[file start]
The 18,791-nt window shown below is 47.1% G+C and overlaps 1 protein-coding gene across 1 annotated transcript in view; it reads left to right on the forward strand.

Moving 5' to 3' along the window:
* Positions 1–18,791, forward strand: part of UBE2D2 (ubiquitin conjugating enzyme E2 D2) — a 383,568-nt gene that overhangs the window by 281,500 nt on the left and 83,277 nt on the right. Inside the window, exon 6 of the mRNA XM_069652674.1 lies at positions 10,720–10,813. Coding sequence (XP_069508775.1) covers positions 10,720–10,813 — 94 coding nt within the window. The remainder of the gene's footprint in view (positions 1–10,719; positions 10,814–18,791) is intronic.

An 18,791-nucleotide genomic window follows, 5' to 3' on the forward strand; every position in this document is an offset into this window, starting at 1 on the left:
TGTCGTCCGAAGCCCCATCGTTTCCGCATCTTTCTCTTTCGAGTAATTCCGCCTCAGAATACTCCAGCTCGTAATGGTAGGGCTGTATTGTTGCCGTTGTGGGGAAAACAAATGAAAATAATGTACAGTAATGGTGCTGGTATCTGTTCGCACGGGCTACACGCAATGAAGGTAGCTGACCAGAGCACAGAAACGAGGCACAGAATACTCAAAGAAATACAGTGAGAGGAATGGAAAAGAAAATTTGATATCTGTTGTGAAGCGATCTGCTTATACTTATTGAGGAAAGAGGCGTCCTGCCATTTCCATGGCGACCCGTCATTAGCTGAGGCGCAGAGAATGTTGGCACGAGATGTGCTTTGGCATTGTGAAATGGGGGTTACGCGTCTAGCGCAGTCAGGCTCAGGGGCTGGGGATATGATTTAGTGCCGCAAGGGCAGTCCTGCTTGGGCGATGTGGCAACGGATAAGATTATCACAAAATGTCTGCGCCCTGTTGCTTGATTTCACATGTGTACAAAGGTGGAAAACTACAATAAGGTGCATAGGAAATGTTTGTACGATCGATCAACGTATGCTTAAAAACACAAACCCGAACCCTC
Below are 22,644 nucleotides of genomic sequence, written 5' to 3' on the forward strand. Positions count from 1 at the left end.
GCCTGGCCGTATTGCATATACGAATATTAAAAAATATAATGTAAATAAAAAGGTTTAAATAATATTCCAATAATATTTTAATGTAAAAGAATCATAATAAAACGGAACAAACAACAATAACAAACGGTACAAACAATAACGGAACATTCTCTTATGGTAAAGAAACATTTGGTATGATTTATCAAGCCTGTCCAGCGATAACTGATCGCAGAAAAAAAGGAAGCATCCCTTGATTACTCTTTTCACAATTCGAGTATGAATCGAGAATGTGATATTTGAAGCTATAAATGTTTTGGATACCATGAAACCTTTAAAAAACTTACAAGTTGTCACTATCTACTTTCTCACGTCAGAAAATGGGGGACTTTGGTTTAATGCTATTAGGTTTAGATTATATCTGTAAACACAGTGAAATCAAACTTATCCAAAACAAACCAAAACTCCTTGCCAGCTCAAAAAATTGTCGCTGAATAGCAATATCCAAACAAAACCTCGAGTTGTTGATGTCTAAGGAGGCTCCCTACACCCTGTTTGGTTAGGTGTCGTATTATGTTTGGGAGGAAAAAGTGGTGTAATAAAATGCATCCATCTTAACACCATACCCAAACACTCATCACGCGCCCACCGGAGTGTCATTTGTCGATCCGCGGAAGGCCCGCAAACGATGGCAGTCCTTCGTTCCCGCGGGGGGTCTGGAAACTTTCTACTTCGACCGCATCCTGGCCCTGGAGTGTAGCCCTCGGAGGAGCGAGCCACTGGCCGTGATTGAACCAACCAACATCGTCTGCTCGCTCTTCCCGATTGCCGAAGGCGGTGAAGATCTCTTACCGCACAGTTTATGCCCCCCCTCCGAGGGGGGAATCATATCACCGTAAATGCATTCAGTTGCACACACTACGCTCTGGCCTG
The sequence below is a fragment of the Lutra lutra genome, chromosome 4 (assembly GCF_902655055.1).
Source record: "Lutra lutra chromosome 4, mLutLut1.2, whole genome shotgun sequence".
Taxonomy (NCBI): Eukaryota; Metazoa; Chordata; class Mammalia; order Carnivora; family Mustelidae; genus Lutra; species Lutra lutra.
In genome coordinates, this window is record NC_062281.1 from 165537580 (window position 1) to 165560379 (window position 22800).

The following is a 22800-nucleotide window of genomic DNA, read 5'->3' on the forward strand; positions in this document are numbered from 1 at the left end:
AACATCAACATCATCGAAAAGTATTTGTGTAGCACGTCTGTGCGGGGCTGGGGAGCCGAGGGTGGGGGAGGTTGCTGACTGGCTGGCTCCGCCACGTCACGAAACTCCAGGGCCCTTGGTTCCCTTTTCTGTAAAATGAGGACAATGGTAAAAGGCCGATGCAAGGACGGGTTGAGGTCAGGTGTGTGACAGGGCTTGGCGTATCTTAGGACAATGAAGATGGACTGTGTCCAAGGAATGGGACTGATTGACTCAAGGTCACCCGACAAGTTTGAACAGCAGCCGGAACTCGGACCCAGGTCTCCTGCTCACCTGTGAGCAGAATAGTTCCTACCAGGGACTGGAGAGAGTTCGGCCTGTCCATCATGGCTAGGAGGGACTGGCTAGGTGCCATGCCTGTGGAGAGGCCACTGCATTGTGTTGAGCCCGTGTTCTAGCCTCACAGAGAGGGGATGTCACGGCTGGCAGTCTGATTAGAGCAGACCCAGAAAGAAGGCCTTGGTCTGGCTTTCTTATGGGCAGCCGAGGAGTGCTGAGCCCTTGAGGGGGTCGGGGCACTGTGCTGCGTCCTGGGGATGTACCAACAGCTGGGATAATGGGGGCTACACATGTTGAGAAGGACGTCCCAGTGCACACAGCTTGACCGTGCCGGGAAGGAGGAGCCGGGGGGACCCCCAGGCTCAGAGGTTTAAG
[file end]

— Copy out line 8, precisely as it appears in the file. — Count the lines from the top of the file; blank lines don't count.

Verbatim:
The sequence below is a fragment of the Lutra lutra genome, chromosome 4 (assembly GCF_902655055.1).